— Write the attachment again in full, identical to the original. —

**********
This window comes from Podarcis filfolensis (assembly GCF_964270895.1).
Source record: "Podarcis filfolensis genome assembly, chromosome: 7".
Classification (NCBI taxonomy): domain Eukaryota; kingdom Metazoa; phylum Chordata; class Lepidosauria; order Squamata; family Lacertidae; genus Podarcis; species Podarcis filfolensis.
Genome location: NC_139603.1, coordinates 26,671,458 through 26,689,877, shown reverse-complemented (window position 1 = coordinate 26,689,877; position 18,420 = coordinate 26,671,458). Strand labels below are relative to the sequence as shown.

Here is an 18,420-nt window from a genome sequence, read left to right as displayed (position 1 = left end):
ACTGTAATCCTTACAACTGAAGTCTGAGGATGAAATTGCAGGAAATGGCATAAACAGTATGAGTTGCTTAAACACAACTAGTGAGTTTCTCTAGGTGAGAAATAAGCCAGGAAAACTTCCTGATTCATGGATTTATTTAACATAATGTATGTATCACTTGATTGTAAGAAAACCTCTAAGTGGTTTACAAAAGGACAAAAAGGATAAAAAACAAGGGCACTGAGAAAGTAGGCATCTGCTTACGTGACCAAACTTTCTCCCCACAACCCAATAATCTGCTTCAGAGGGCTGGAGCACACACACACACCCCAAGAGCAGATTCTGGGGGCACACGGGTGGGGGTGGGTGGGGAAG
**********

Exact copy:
This window comes from Podarcis filfolensis (assembly GCF_964270895.1).
Source record: "Podarcis filfolensis genome assembly, chromosome: 7".
Classification (NCBI taxonomy): domain Eukaryota; kingdom Metazoa; phylum Chordata; class Lepidosauria; order Squamata; family Lacertidae; genus Podarcis; species Podarcis filfolensis.
Genome location: NC_139603.1, coordinates 26,671,458 through 26,689,877, shown reverse-complemented (window position 1 = coordinate 26,689,877; position 18,420 = coordinate 26,671,458). Strand labels below are relative to the sequence as shown.

Here is an 18,420-nt window from a genome sequence, read left to right as displayed (position 1 = left end):
ACTGTAATCCTTACAACTGAAGTCTGAGGATGAAATTGCAGGAAATGGCATAAACAGTATGAGTTGCTTAAACACAACTAGTGAGTTTCTCTAGGTGAGAAATAAGCCAGGAAAACTTCCTGATTCATGGATTTATTTAACATAATGTATGTATCACTTGATTGTAAGAAAACCTCTAAGTGGTTTACAAAAGGACAAAAAGGATAAAAAACAAGGGCACTGAGAAAGTAGGCATCTGCTTACGTGACCAAACTTTCTCCCCACAACCCAATAATCTGCTTCAGAGGGCTGGAGCACACACACACACCCCAAGAGCAGATTCTGGGGGCACACGGGTGGGGGTGGGTGGGGAAG